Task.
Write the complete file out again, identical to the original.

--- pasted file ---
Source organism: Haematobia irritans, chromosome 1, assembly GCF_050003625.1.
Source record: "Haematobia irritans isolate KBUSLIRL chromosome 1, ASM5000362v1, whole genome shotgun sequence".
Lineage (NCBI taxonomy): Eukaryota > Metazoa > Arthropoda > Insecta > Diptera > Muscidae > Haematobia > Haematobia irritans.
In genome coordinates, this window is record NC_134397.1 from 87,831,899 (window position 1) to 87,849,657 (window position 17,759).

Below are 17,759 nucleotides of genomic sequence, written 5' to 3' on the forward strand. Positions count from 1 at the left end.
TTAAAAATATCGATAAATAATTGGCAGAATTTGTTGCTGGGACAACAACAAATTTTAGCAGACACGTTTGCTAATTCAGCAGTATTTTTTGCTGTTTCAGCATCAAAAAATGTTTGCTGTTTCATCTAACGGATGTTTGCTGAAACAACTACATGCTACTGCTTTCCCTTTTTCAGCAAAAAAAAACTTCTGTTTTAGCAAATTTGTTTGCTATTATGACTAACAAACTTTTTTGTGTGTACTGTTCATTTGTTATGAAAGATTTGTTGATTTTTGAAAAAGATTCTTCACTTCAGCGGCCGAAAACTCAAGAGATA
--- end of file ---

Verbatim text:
Source organism: Haematobia irritans, chromosome 1, assembly GCF_050003625.1.
Source record: "Haematobia irritans isolate KBUSLIRL chromosome 1, ASM5000362v1, whole genome shotgun sequence".
Lineage (NCBI taxonomy): Eukaryota > Metazoa > Arthropoda > Insecta > Diptera > Muscidae > Haematobia > Haematobia irritans.
In genome coordinates, this window is record NC_134397.1 from 87,831,899 (window position 1) to 87,849,657 (window position 17,759).

Below are 17,759 nucleotides of genomic sequence, written 5' to 3' on the forward strand. Positions count from 1 at the left end.
TTAAAAATATCGATAAATAATTGGCAGAATTTGTTGCTGGGACAACAACAAATTTTAGCAGACACGTTTGCTAATTCAGCAGTATTTTTTGCTGTTTCAGCATCAAAAAATGTTTGCTGTTTCATCTAACGGATGTTTGCTGAAACAACTACATGCTACTGCTTTCCCTTTTTCAGCAAAAAAAAACTTCTGTTTTAGCAAATTTGTTTGCTATTATGACTAACAAACTTTTTTGTGTGTACTGTTCATTTGTTATGAAAGATTTGTTGATTTTTGAAAAAGATTCTTCACTTCAGCGGCCGAAAACTCAAGAGATA